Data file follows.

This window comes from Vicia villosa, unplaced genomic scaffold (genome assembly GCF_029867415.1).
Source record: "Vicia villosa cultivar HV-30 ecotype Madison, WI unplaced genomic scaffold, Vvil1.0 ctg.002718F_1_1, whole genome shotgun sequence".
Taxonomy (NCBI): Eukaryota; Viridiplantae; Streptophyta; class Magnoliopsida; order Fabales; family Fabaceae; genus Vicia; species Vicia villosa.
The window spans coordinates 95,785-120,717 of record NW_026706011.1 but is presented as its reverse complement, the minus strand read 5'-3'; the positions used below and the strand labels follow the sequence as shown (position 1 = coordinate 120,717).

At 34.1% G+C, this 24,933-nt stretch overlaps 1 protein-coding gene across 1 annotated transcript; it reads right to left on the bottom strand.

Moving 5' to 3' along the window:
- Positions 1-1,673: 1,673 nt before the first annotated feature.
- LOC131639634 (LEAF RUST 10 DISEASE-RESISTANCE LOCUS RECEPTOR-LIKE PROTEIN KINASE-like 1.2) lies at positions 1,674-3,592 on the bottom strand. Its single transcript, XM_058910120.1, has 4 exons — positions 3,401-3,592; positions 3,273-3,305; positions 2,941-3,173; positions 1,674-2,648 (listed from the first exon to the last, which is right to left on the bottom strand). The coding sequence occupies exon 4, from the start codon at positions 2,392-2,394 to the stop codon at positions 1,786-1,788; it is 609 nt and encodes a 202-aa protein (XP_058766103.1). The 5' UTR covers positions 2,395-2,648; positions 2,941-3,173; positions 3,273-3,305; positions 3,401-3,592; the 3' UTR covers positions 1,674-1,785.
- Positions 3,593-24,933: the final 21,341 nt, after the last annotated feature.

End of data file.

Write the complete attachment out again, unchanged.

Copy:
This window comes from Vicia villosa, unplaced genomic scaffold (genome assembly GCF_029867415.1).
Source record: "Vicia villosa cultivar HV-30 ecotype Madison, WI unplaced genomic scaffold, Vvil1.0 ctg.002718F_1_1, whole genome shotgun sequence".
Taxonomy (NCBI): Eukaryota; Viridiplantae; Streptophyta; class Magnoliopsida; order Fabales; family Fabaceae; genus Vicia; species Vicia villosa.
The window spans coordinates 95,785-120,717 of record NW_026706011.1 but is presented as its reverse complement, the minus strand read 5'-3'; the positions used below and the strand labels follow the sequence as shown (position 1 = coordinate 120,717).

At 34.1% G+C, this 24,933-nt stretch overlaps 1 protein-coding gene across 1 annotated transcript; it reads right to left on the bottom strand.

Moving 5' to 3' along the window:
- Positions 1-1,673: 1,673 nt before the first annotated feature.
- LOC131639634 (LEAF RUST 10 DISEASE-RESISTANCE LOCUS RECEPTOR-LIKE PROTEIN KINASE-like 1.2) lies at positions 1,674-3,592 on the bottom strand. Its single transcript, XM_058910120.1, has 4 exons — positions 3,401-3,592; positions 3,273-3,305; positions 2,941-3,173; positions 1,674-2,648 (listed from the first exon to the last, which is right to left on the bottom strand). The coding sequence occupies exon 4, from the start codon at positions 2,392-2,394 to the stop codon at positions 1,786-1,788; it is 609 nt and encodes a 202-aa protein (XP_058766103.1). The 5' UTR covers positions 2,395-2,648; positions 2,941-3,173; positions 3,273-3,305; positions 3,401-3,592; the 3' UTR covers positions 1,674-1,785.
- Positions 3,593-24,933: the final 21,341 nt, after the last annotated feature.